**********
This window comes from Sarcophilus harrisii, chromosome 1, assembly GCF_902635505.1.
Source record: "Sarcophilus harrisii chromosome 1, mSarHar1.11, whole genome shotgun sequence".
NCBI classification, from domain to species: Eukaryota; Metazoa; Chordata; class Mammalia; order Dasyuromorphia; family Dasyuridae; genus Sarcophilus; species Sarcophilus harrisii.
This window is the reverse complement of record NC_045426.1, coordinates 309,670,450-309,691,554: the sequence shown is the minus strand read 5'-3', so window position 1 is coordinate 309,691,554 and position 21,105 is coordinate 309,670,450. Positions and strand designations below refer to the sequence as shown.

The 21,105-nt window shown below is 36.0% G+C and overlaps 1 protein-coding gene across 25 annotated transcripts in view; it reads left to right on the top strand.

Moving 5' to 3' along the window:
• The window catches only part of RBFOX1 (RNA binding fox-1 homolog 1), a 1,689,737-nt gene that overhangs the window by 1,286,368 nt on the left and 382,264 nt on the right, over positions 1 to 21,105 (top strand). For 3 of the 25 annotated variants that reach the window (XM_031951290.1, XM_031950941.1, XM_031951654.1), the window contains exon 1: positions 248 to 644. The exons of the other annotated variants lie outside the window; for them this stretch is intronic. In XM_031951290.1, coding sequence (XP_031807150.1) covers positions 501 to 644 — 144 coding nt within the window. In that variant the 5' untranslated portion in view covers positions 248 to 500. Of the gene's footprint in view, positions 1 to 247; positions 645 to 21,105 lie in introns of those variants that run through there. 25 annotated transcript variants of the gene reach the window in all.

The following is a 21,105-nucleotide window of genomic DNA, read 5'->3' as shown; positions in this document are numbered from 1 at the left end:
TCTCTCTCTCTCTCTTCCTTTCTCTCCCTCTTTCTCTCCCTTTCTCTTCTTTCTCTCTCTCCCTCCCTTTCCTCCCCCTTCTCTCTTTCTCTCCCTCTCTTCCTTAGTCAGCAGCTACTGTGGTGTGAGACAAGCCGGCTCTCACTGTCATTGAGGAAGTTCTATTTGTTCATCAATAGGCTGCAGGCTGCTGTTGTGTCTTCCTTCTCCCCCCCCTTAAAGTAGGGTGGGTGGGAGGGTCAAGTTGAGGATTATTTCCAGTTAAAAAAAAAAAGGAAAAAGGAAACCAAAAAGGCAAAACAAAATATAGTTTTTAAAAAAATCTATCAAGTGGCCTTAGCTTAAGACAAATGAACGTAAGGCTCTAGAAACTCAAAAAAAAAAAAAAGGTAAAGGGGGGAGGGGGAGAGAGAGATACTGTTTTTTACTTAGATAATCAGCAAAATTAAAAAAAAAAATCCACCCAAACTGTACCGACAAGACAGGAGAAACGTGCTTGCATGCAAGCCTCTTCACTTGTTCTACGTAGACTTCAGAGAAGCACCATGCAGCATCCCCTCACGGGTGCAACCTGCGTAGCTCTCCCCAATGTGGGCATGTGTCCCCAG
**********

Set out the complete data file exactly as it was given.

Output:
This window comes from Sarcophilus harrisii, chromosome 1, assembly GCF_902635505.1.
Source record: "Sarcophilus harrisii chromosome 1, mSarHar1.11, whole genome shotgun sequence".
NCBI classification, from domain to species: Eukaryota; Metazoa; Chordata; class Mammalia; order Dasyuromorphia; family Dasyuridae; genus Sarcophilus; species Sarcophilus harrisii.
This window is the reverse complement of record NC_045426.1, coordinates 309,670,450-309,691,554: the sequence shown is the minus strand read 5'-3', so window position 1 is coordinate 309,691,554 and position 21,105 is coordinate 309,670,450. Positions and strand designations below refer to the sequence as shown.

The 21,105-nt window shown below is 36.0% G+C and overlaps 1 protein-coding gene across 25 annotated transcripts in view; it reads left to right on the top strand.

Moving 5' to 3' along the window:
• The window catches only part of RBFOX1 (RNA binding fox-1 homolog 1), a 1,689,737-nt gene that overhangs the window by 1,286,368 nt on the left and 382,264 nt on the right, over positions 1 to 21,105 (top strand). For 3 of the 25 annotated variants that reach the window (XM_031951290.1, XM_031950941.1, XM_031951654.1), the window contains exon 1: positions 248 to 644. The exons of the other annotated variants lie outside the window; for them this stretch is intronic. In XM_031951290.1, coding sequence (XP_031807150.1) covers positions 501 to 644 — 144 coding nt within the window. In that variant the 5' untranslated portion in view covers positions 248 to 500. Of the gene's footprint in view, positions 1 to 247; positions 645 to 21,105 lie in introns of those variants that run through there. 25 annotated transcript variants of the gene reach the window in all.

The following is a 21,105-nucleotide window of genomic DNA, read 5'->3' as shown; positions in this document are numbered from 1 at the left end:
TCTCTCTCTCTCTCTTCCTTTCTCTCCCTCTTTCTCTCCCTTTCTCTTCTTTCTCTCTCTCCCTCCCTTTCCTCCCCCTTCTCTCTTTCTCTCCCTCTCTTCCTTAGTCAGCAGCTACTGTGGTGTGAGACAAGCCGGCTCTCACTGTCATTGAGGAAGTTCTATTTGTTCATCAATAGGCTGCAGGCTGCTGTTGTGTCTTCCTTCTCCCCCCCCTTAAAGTAGGGTGGGTGGGAGGGTCAAGTTGAGGATTATTTCCAGTTAAAAAAAAAAAGGAAAAAGGAAACCAAAAAGGCAAAACAAAATATAGTTTTTAAAAAAATCTATCAAGTGGCCTTAGCTTAAGACAAATGAACGTAAGGCTCTAGAAACTCAAAAAAAAAAAAAAGGTAAAGGGGGGAGGGGGAGAGAGAGATACTGTTTTTTACTTAGATAATCAGCAAAATTAAAAAAAAAAATCCACCCAAACTGTACCGACAAGACAGGAGAAACGTGCTTGCATGCAAGCCTCTTCACTTGTTCTACGTAGACTTCAGAGAAGCACCATGCAGCATCCCCTCACGGGTGCAACCTGCGTAGCTCTCCCCAATGTGGGCATGTGTCCCCAG